When I was nine, I had a skateboarding accident. I wish I could say my injuries resulted from attempting a super-cool move, like an inverted 360 or something, but unfortunately, I was just pushing a skateboard up my neighbor's driveway on my knees. The board's front wheel caught a rock, and my right cheek caught a face-full of concrete, scraping off a solid stripe of flesh.
When my initial shock twisted into searing pain, I started screaming. My friends, true to middle grade form, ran away, screaming as well, leaving me more utterly alone than I'd ever been in my life. But after a few minutes, my heroic (although slightly built) neighbor ran outside, scooped me up, and wobbled his way to my house with my 50lb frame in his arms.
I remember that there was so much blood on his T-shirt. My blood.
I remember Mom's reassuring calm, even as we drove to the doctor's office just up the road. (In Summerfield, NC, pretty much everything was "just up the road.")
And then the strangest thing happened. Our doctor, who was young enough to seem friendly--although he had a beard that crept halfway down his neck, which was vaguely piratical in nature--asked my mom a question: would she mind if he hypnotized me to give me the two stitches I required?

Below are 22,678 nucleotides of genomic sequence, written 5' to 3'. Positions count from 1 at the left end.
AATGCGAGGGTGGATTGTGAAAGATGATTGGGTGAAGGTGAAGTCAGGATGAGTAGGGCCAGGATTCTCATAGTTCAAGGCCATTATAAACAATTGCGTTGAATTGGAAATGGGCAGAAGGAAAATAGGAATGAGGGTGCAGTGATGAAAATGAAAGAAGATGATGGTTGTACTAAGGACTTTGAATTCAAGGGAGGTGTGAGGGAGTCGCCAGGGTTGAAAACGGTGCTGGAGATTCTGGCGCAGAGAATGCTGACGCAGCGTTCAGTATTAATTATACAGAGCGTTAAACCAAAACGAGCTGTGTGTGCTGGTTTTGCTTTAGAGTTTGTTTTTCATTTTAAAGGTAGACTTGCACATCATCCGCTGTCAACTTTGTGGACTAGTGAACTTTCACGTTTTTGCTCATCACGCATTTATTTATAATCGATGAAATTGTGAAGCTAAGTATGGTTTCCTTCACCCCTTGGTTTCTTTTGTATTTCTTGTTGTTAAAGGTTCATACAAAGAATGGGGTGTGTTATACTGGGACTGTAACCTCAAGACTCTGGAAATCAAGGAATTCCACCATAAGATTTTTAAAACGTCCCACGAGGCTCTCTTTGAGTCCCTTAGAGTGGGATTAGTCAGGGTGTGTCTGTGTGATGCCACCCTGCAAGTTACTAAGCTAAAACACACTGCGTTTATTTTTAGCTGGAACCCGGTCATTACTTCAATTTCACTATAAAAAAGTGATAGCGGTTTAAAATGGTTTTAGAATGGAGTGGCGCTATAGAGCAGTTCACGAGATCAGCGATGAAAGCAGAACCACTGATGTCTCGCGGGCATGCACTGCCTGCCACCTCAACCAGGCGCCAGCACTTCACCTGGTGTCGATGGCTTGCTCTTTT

My mom, being the world's okayest mom, said: Sure!
So then my doctor asked me to look at what may or may not have been a penny, and tell him about the latest episode of Sesame Street. So I did. My eyes drifted shut, and the episode played out as though projected directly onto my eyelids. Big Bird had a party, and he didn't invite Snuffleupagus. Naturally, Snuffleupagus cried. A lot. Then they made up.
Then I woke up.
Amazingly, I had two stitches right below my nose, and I hadn't felt a thing. Even by my mom's standards, this was a little bit crazypants. But honestly, I just thought it was the coolest thing ever. It wasn't unusual to believe in magic at that age.
Just this past week, my four-year-old strained his neck, and I found myself in the chiropractor's office, being asked a question: would I mind if he adjusted my kid's neck? If you've never seen a chiro adjust a neck, you might think this is no biggie, but trust me: adjustments are precise but incredibly dramatic. I was thinking of my mom and Snuffleupagus and magic when I said yes. And wouldn't you know it, the adjustment worked.
Sometimes in life, as in writing, the new stuff is terrifying...but those moments also hold the most potential. I feel this way fairly often when I'm writing. Some ideas are chock full of crazypants. But sometimes a little crazy unlocks a whole lot of magic--and those are the stories I love to read the most!
Short Stories feature my random anecdotes and ramblings, sometimes tied to writing and other times to life at large. If you're an author interested in sharing a short story of your own, please do get in touch!